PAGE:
At the very end of the Florida Keys, the last island on the Overseas Highway (US 1) is of course Key West. It sits at the dividing line between the Atlantic Ocean and the Gulf of Mexico, and is surrounded by incredibly clear beautiful water. As usual, a question crossed my mind as I wondered why is this island called Key West? Why not Key South? There are lots of theories, but the plaque below that we saw upon our arrival explained it one way:
It was about a one-hour drive to Key West from our home base near Big Pine Key. Arriving fairly early, we immediately noticed the island was a tourist mecca buzzing with activity – not to mention heavy traffic – as we skirted around several road construction projects. The streets were teeming with bicycles, scooters, cars and the obvious tourists. We learned during our previous visits to cities like Savannah and Charleston that taking a trolley tour is a good way to get your bearings around town, see the city highlights and learn along the way. And so that’s what we did.
During our 90-minute tour, we learned that Key West has known the best of times – being the richest city per capita in the mid 1800’s – mainly due to the business of salvaging ships that had crashed onto the nearby reef. It’s also seen the worst of times, declaring bankruptcy in the 1930’s after the modernization of merchant vessels made salvaging operations no longer necessary.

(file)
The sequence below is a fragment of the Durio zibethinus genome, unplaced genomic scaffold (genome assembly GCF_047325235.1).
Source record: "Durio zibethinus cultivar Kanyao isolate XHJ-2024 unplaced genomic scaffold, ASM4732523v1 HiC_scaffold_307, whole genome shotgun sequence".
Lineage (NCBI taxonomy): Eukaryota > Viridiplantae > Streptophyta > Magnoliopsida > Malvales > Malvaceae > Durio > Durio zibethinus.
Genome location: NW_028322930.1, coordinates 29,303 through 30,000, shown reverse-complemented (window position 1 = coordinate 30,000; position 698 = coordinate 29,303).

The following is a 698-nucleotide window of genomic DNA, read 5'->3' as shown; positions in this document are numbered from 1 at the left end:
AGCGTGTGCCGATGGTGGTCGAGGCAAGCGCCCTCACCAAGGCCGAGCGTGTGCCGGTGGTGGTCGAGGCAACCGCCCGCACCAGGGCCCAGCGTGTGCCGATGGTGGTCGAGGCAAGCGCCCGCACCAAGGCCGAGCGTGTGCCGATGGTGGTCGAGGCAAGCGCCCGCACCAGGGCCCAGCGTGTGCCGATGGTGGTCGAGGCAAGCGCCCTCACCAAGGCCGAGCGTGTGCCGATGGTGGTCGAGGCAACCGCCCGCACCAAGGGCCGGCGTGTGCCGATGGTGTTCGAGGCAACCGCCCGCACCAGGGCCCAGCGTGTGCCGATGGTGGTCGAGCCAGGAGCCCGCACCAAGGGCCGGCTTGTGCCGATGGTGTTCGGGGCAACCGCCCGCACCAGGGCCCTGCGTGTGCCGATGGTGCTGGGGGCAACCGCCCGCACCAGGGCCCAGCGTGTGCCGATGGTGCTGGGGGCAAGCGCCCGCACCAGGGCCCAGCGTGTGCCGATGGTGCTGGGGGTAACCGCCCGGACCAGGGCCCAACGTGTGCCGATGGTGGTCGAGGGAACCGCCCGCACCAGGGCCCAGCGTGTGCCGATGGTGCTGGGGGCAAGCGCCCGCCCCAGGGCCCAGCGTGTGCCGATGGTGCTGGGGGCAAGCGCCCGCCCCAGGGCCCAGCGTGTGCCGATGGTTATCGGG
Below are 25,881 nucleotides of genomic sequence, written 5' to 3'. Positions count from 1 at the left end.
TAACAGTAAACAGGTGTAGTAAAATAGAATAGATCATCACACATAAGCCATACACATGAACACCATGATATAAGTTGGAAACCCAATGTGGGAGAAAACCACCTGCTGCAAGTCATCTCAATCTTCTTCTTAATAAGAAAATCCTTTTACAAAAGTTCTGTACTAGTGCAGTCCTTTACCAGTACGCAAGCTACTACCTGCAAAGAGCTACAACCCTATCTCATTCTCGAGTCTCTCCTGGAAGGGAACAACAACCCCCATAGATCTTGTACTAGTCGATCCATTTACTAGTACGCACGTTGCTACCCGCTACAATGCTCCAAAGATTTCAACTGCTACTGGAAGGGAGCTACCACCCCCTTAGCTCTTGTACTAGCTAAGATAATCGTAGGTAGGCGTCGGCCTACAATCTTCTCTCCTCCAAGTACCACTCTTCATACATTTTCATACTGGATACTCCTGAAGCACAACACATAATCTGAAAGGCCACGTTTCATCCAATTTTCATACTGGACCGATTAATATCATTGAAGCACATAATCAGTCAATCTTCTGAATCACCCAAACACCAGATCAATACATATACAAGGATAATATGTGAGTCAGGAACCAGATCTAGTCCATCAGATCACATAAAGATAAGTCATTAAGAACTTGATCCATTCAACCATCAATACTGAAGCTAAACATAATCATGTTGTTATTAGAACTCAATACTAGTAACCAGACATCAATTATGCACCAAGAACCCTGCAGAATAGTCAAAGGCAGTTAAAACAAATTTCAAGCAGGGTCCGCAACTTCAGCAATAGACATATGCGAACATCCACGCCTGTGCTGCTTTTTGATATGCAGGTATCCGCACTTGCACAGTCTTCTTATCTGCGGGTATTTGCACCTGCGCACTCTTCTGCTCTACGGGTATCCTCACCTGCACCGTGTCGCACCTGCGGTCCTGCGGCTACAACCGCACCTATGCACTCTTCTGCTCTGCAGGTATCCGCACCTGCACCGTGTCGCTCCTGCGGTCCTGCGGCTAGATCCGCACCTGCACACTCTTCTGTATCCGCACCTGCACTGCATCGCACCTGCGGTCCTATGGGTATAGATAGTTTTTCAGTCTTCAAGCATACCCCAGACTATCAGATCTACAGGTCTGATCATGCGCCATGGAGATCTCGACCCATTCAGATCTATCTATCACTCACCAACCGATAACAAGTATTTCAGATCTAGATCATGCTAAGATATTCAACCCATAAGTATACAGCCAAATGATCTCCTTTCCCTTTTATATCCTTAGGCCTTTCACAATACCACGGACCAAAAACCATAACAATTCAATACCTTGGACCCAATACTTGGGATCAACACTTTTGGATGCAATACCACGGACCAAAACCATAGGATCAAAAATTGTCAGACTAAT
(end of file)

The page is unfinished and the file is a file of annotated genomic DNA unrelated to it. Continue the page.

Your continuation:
Bisecting the town is Duval Street, called the “longest main street” because it stretches from coast to coast – from the Atlantic ocean to the Gulf of Mexico 🙂 But here it is known more as party central, with its numerous and diverse bars, clubs and restaurants. However, it was still fairly early when we arrived so things hadn’t kicked into gear yet.
We hopped off the trolley to explore the area on foot. This is when I started to look beyond the usual tourist trap stores selling T-shirts, trinkets and other stuff (not that there’s anything wrong with that) that I noticed whimsical sculptures scattered around town; Banyan and other exotic trees decorated streets and homes, and feral chickens roamed all around the island.
First, the sculpture pieces are life-size bronze statues, which are actually castings of living people, depicting them engaged in day-to-day activities. These were all donated by J. Seward Johnson, and many of his works grace the Key West Lighthouse Museum grounds and other places on the island.
Strolling around Key West, you can’t help but notice the chickens and roosters roaming everywhere. I come from the Philippines, where chickens roaming around like this would be on the dinner table by sunset. But not at Key West. These guys are a popular, colorful sight around town, free to come and go as they please – and they are protected by law. And yes, they seem to know it, strutting around everywhere while preening and annoying folks with the “little gifts” they leave behind.
The trolley tour guide told us the chickens were brought here by the Cubans when they fled their country in the 1950’s, as a result of the Revolution. What we see today are the descendants of the birds that were turned loose in the 1970’s when cockfighting was outlawed. Now they are here for the tourists to enjoy.